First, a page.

This article is part of a series by Katie Harris, principal at Zebra Connections (if you missed the other parts, start here).  

In this post, I look at the qualitative research process. I won’t cover the actual mechanics of qualitative research, because any good market research textbook will cover that. Instead, I’m going to focus on the thought process.

The qualitative research process

The thought process begins with questions. What kind of questions? Broadly speaking, the kind of questions businesses with even a modicum of customer focus, or those looking to become customer focused, will need to ask:

  • What do our customers or potential customers think of us? How can we connect with them in more meaningful, relevant (and profitable) ways?
  • How do customers or potential customers experience our brand? What do they think about our customer service? What do they think our competitors are doing better than us? What do they think we could do better?

Finding answers to these kinds of questions is what qualitative research is all about.

Three kinds of right

The thing that separates good qualitative research from mediocre or bad qualitative research is the output. Quite simply, good qualitative research delivers useful (and not just interesting) output.

You need to do three things to get useful (and not just interesting) output:

  1. Focus on the right people
  2. Ask the right questions
  3. Focus on the right people and ask the right questions in the right way

Focus on the right people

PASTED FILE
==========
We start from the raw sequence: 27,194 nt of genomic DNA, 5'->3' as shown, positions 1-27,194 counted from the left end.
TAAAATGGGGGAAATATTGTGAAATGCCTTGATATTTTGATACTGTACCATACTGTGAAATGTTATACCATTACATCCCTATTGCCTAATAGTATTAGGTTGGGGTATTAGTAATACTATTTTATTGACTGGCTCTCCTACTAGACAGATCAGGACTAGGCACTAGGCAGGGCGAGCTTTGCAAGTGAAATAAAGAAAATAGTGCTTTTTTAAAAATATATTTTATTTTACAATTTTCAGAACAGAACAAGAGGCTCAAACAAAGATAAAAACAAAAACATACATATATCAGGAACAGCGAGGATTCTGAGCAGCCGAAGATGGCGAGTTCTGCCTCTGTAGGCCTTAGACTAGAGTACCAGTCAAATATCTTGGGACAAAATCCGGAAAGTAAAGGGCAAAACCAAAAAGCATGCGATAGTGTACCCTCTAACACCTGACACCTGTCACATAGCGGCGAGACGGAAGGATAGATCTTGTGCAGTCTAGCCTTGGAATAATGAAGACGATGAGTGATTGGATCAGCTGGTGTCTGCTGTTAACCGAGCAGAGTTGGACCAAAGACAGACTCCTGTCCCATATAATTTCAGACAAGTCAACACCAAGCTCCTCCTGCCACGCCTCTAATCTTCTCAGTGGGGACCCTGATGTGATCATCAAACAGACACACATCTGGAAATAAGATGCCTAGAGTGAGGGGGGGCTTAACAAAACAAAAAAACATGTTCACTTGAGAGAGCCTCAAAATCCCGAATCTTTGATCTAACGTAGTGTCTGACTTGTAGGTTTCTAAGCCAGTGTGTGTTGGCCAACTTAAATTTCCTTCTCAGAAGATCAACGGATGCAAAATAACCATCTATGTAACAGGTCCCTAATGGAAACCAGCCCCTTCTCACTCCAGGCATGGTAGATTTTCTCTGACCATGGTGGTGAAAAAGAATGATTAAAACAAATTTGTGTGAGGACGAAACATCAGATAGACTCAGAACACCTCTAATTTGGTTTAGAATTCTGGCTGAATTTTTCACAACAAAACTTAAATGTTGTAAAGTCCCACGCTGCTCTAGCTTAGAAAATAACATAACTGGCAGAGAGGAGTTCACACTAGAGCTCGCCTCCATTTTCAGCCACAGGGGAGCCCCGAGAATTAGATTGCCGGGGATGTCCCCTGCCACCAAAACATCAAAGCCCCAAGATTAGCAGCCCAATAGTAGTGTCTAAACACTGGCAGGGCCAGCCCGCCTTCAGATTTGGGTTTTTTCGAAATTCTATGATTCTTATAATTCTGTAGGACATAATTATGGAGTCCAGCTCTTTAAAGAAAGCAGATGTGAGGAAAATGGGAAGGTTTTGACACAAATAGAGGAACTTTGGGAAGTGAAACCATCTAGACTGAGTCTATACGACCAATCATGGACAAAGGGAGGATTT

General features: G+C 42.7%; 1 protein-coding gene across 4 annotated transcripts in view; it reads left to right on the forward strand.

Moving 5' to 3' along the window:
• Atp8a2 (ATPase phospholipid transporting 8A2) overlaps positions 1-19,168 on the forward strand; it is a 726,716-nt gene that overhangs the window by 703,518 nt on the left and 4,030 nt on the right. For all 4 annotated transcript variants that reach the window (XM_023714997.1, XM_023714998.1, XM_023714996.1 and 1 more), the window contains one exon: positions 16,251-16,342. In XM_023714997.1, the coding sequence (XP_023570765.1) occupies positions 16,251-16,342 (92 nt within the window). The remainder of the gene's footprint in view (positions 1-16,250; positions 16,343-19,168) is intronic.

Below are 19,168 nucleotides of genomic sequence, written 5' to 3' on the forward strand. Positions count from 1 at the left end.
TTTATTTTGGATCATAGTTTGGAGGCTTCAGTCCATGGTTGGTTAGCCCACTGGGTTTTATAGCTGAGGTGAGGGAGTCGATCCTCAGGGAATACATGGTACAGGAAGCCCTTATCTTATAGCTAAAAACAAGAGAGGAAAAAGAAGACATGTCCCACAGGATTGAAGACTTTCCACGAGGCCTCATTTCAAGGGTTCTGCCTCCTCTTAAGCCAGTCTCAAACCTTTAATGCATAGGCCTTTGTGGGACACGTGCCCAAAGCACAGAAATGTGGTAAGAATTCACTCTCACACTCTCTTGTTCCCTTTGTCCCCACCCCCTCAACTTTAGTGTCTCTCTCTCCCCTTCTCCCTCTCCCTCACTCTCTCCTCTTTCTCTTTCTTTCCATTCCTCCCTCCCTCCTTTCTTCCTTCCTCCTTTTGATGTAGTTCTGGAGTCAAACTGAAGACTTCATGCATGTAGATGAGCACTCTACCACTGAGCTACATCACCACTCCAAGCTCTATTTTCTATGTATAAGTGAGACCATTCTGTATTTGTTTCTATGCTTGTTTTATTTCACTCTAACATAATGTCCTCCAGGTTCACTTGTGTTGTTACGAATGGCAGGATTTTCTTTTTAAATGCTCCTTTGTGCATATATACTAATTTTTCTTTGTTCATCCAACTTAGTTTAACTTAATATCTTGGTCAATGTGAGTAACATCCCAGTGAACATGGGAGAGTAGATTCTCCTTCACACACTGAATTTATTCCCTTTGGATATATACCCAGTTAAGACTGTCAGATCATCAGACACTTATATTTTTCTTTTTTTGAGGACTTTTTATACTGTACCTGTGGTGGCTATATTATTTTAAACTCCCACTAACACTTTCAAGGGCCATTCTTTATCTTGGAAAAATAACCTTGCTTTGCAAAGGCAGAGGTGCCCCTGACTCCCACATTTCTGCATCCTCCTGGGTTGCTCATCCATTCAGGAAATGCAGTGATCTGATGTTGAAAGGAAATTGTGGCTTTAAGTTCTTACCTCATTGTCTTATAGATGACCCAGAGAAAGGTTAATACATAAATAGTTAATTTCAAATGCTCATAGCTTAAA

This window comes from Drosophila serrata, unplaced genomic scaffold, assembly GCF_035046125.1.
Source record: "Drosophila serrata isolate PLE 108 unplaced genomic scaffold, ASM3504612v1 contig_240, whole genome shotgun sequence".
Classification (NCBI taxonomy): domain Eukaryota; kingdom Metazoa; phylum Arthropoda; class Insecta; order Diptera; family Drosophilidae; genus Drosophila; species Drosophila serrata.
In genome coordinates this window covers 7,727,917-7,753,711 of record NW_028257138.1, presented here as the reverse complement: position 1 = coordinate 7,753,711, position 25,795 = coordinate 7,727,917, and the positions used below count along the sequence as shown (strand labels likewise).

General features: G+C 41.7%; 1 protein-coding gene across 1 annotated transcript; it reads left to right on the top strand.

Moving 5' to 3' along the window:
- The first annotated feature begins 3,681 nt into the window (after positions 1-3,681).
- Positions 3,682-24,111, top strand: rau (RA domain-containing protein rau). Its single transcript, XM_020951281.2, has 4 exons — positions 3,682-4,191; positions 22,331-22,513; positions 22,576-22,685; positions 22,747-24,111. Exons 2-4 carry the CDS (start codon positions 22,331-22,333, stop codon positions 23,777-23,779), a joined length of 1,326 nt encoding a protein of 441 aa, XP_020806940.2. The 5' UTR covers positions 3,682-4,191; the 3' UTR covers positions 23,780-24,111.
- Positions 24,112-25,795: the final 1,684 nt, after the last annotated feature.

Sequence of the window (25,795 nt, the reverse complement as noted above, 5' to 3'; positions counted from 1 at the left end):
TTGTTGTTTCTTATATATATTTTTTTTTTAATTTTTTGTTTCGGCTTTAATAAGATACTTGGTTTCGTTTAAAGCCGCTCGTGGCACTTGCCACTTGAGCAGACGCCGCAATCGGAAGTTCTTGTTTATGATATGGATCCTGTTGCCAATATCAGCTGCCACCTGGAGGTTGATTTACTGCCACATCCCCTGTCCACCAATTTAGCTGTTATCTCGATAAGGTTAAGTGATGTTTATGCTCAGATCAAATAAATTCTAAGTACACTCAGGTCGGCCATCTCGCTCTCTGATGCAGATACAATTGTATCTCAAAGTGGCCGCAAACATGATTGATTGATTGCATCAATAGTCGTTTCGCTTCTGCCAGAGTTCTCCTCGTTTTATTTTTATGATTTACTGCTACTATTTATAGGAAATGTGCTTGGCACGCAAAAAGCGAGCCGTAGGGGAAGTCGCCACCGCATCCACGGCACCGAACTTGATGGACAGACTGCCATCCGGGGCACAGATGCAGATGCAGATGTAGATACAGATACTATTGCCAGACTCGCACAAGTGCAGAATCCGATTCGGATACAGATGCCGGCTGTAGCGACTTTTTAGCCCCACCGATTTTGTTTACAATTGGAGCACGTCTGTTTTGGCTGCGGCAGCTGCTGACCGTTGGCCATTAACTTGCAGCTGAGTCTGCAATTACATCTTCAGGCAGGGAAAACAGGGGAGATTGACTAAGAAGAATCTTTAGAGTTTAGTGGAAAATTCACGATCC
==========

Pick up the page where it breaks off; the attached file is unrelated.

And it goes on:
It may surprise you to learn that defining the right sample (so you can focus on the right people) is not a job for the qualitative researcher. While we can expertly advise on how to structure the sample to achieve the optimal research dynamic, sample definition should fall to those who will actually use the research findings, typically those commissioning the research.

Why? Because defining the right sample is intrinsically linked to, and depends on, the business strategy. And those who wrote the business strategy will be a lot closer to that strategy than the researcher, who may work on the business, but in most cases, doesn’t work in the business.

Leaving sample definition to the researcher is akin to asking them to shape or even define the business strategy.

Ask the right questions

The kind of questions I’m talking about here are questions that address the business’s strategic information needs: what they need to know to get from point A to point B.
Again, this is primarily a job for the people who will be using the research output, because the right (most useful) questions will be based on their particular business and marketing issues. Handing this task to the researcher relinquishes some serious strategic rope.

The right way to ask questions

By now you may be scratching your head, wondering what on earth researchers actually do.

Well, we take the business and marketing objectives and turn them into research objectives. In practice, this means that we take your business and marketing questions to the people (e.g. customers, stakeholders, staff, etc.) in an answerable way. This is the realm of the researcher: this is where we earn our keep and where, if we’re good at what we do, we shine.

What makes a question answerable? What is the right way to ask a question?

Ask any well-seasoned qualitative researcher the right way to ask a question and without a moment’s hesitation, they’ll look you in the eye and tell you straight: there isn’t one right way. There are many.

Check out part two of this series, where I cover the many right ways to ask questions (and give you the low down on those fluffy techniques, which I had planned to cover in this post, but in the interests of keeping it bite-sized, have decided to put into their very own post).